Asthma affects people all of all ages across all walks of life. It can affect sports performance and in some cases can be almost as debilitating as a sports injury. If you're one of those people or know one of them, this may be for you.

I'm not going to get into the debate as to whether asthma is a disease or whether it can be cured or not but what I want to give you is a simple means of reducing the intensity of any symptoms. Reduce them enough and who knows...

Credit to Moshe Feldenkrais for the following process in all its simplicity and power.

 

1) Lie on your back on a firm surface with your legs long on the floor or with your knees bent and feet stood on the floor.

2) Pay attention to your contact with the floor. Where do you rest heaviest against the floor? Do you rest evenly? Where moves as you breathe?

3) Take a breath in and keep it in. Keeping it in, slowly push the breath into your stomach and then slowly move it into your chest continuously until you need to breathe out. As you move the breath up and down time after time, notice which parts of you move and how. Take a break after a few cycles of holding your breath, making this belly to chest movement repeatedly and then taking some breaths before repeating. Take this opportunity as you rest to notice your contact with the floor.

4) Do the same movement, holding the breath in and moving it from chest to belly to chest to belly whilst this time gently keeping one hand on your chest and one hand on your lower abdomen just above your pubic region. Notice how your hands move as you make the movement. When you take the air to the belly, how do both of your hands move? What about your movement to the chest? Do both hands move? If so, do they move equally? After a few cycles, rest and notice again how you contact the floor now. You can change over your hands to notice how this affects your sense of what's happening.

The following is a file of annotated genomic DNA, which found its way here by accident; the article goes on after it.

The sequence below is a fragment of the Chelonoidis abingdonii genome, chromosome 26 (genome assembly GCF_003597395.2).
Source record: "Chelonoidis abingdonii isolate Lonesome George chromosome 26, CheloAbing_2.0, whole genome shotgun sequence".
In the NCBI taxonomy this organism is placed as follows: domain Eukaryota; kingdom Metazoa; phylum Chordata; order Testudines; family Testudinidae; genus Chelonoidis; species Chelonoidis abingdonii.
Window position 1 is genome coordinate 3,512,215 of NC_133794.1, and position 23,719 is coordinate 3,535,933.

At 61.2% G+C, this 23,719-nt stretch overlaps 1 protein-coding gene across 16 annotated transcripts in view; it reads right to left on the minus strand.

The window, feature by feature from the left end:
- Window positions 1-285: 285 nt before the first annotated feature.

5) Same movement again a bunch more times but this time, pay attention to how smoothly you do it. Are their regions where you go more smoothly than others? How about the direction of your movement - how straight up and down is it? Rest, notice your contact.

6) Same movement again many more times this time experimenting with different speeds. What happens to smoothness, direction, synchronisation of your hands and range of movement as you change your speed, slower and faster?

7) When you stop to rest for the last time, notice your contact with the floor, where moves as you breathe now and how it differs from your first lie on the floor. Slowly stand up and notice how you feel as you stand still. Then notice how you feel as you slowly walk and then walk at a normal pace.

 

You may notice that the activity was mostly done holding your breath. This activity was an indirect way of improving your breathing through having you get a better proprioceptive sense of the regions crucial to breathing. Freeing these regions up in this manner will allow you to breathe better without thinking about it.

Making asthma a little less of a pain in the ass,

 

Arton "The Asthmaster" Baleci
Float Sting - Sports Injury Rehab and Performance, Harley Street, London W1